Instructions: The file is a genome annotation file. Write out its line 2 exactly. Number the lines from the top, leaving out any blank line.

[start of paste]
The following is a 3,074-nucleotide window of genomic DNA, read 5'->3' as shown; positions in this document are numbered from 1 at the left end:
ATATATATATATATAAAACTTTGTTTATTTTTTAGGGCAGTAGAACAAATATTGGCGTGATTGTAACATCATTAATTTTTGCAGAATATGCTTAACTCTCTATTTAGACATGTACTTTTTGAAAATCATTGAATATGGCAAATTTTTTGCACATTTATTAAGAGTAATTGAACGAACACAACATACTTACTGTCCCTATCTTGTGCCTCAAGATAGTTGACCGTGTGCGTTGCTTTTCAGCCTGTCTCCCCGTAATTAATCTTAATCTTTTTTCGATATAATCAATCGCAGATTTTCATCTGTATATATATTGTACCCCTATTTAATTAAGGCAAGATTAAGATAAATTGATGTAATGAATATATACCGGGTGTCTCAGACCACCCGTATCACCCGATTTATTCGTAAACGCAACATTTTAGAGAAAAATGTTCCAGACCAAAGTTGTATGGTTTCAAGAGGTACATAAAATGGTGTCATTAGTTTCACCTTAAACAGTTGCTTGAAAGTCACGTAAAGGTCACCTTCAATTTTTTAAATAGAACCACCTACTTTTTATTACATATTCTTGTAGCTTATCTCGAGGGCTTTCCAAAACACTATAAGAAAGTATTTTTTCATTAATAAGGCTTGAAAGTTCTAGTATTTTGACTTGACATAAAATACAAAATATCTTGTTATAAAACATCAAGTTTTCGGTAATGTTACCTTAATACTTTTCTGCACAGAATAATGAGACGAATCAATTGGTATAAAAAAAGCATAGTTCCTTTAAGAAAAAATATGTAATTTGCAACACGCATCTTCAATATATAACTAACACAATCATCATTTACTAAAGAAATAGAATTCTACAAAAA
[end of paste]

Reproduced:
ATATATATATATATAAAACTTTGTTTATTTTTTAGGGCAGTAGAACAAATATTGGCGTGATTGTAACATCATTAATTTTTGCAGAATATGCTTAACTCTCTATTTAGACATGTACTTTTTGAAAATCATTGAATATGGCAAATTTTTTGCACATTTATTAAGAGTAATTGAACGAACACAACATACTTACTGTCCCTATCTTGTGCCTCAAGATAGTTGACCGTGTGCGTTGCTTTTCAGCCTGTCTCCCCGTAATTAATCTTAATCTTTTTTCGATATAATCAATCGCAGATTTTCATCTGTATATATATTGTACCCCTATTTAATTAAGGCAAGATTAAGATAAATTGATGTAATGAATATATACCGGGTGTCTCAGACCACCCGTATCACCCGATTTATTCGTAAACGCAACATTTTAGAGAAAAATGTTCCAGACCAAAGTTGTATGGTTTCAAGAGGTACATAAAATGGTGTCATTAGTTTCACCTTAAACAGTTGCTTGAAAGTCACGTAAAGGTCACCTTCAATTTTTTAAATAGAACCACCTACTTTTTATTACATATTCTTGTAGCTTATCTCGAGGGCTTTCCAAAACACTATAAGAAAGTATTTTTTCATTAATAAGGCTTGAAAGTTCTAGTATTTTGACTTGACATAAAATACAAAATATCTTGTTATAAAACATCAAGTTTTCGGTAATGTTACCTTAATACTTTTCTGCACAGAATAATGAGACGAATCAATTGGTATAAAAAAAGCATAGTTCCTTTAAGAAAAAATATGTAATTTGCAACACGCATCTTCAATATATAACTAACACAATCATCATTTACTAAAGAAATAGAATTCTACAAAAA